4. Your Finances

It doesn’t necessarily have to take losing their job for excessive drinking to have a negative effect on a drinker’s bank account. If their missed days at work exceed the amount of sick days or vacation time that they have accrued, their paycheck will quickly begin to suffer as a result. Even if they are showing up for work on a regular basis, most heavy drinkers will lose at least some of their production capabilities, which can stunt pay-raises and performance-based bonuses, as well as their chances of getting a promotion or a higher-paying job. Aside from all of this, it’s important to remember that alcohol is not free and if the habit is taking them to the bar or liquor store on a regular basis, the literal cost of all of that booze will inevitably start to add up. Simply tallying up the amount of money that they are spending on alcohol in a given day, week or month can provide quite an ugly surprise for many alcoholics.

5. Your Friends

While many people who drink claim that they do it in order to be more sociable, the sad reality is that their behavior will often actually wind up having an isolating effect on them after awhile.  Because they are more likely to cause fights, become insulting or engage in other obnoxious behavior while they are drunk, many of those in their social circle will begin to withdraw from them over time, which can trigger depression and other mental health problems previously mentioned. Alcoholics may start to find that they are invited to parties and other social events less often and retreat into drinking as a temporary solution, once again setting themselves up for a vicious cycle that can be hard to break.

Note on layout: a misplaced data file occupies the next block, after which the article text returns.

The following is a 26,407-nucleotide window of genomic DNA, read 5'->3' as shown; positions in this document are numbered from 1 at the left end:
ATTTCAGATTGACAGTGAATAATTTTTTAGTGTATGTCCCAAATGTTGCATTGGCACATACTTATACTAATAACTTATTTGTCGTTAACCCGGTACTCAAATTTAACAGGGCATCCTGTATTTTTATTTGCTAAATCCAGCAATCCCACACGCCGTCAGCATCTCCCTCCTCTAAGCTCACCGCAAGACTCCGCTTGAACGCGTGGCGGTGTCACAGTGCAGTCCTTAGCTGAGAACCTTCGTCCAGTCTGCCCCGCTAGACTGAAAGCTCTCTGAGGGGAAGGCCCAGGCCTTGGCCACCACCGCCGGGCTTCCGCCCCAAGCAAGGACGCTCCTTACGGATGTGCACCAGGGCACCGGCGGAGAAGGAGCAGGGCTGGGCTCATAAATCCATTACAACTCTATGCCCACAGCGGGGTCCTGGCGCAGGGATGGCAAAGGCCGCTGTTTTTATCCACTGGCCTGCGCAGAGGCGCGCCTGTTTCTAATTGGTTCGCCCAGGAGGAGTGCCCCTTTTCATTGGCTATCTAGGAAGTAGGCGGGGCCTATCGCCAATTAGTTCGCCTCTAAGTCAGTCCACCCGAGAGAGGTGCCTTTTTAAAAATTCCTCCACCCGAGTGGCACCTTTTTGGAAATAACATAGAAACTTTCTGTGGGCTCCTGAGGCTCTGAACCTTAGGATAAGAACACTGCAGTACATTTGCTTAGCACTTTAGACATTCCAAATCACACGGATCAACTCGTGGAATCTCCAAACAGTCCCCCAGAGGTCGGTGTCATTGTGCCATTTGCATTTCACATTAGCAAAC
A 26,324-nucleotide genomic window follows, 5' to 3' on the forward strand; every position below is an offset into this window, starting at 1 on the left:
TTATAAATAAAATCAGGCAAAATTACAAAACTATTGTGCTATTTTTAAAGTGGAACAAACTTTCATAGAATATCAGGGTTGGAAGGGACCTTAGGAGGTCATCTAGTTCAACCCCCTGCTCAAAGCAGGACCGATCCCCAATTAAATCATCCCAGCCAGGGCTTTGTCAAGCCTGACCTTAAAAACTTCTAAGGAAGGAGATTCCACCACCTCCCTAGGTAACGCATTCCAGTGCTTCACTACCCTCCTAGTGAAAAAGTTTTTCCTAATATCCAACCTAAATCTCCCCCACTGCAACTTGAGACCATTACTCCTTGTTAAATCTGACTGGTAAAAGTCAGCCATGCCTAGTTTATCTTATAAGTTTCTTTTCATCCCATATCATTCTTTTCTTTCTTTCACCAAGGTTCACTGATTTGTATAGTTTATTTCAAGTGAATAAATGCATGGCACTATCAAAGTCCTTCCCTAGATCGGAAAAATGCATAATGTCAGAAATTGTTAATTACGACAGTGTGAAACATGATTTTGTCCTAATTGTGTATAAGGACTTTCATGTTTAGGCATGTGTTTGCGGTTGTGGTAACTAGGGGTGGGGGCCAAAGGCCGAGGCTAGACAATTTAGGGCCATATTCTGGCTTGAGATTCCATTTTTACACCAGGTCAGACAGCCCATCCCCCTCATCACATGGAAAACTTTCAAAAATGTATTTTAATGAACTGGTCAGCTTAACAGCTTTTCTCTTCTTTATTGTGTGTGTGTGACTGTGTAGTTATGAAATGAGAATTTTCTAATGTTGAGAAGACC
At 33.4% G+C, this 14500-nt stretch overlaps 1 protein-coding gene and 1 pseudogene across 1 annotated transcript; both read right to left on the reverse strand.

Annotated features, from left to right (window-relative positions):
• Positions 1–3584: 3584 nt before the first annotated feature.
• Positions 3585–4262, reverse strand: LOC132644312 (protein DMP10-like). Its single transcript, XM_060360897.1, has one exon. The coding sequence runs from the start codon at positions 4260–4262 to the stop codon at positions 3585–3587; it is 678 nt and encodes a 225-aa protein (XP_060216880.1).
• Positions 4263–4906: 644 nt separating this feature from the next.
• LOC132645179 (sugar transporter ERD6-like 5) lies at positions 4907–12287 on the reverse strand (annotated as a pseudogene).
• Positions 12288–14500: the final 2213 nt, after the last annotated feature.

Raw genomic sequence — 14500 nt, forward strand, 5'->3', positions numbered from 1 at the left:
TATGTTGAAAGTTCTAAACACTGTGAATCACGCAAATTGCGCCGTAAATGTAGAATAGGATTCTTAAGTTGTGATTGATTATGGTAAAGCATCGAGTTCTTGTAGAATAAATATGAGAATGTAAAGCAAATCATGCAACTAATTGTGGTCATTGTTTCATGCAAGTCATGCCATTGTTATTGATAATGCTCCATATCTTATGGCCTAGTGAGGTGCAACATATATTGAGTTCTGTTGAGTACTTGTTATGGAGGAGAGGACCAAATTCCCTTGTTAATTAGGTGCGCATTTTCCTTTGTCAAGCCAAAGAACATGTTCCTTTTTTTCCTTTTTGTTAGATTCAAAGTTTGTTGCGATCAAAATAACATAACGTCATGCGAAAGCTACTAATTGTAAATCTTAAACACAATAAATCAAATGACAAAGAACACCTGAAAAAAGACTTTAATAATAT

6. Your Life

Alcoholics are much more likely to be involved in accidents than the general population as well. While there is, with good reason, a societal focus on the dangers of driving a vehicle while intoxicated, this is by no means the only risk that heavy drinkers face. They also fall down more often, are more likely to drown by accident and suffer more frequent burns due to their poor judgment when they are drinking. Guns present yet another opportunity for danger when combined with alcohol, for not only the drinker, but innocent family members, friends and bystanders as well.

There is no question that quitting a drinking problem can be a tough road, but when faced with the prospect of losing their family, friends, livelihood and even life, many drinkers can and will find the resolve to get the help that they need in order to stop.

Next Step:

Read my own battle, how I overcame it, and suggested resources.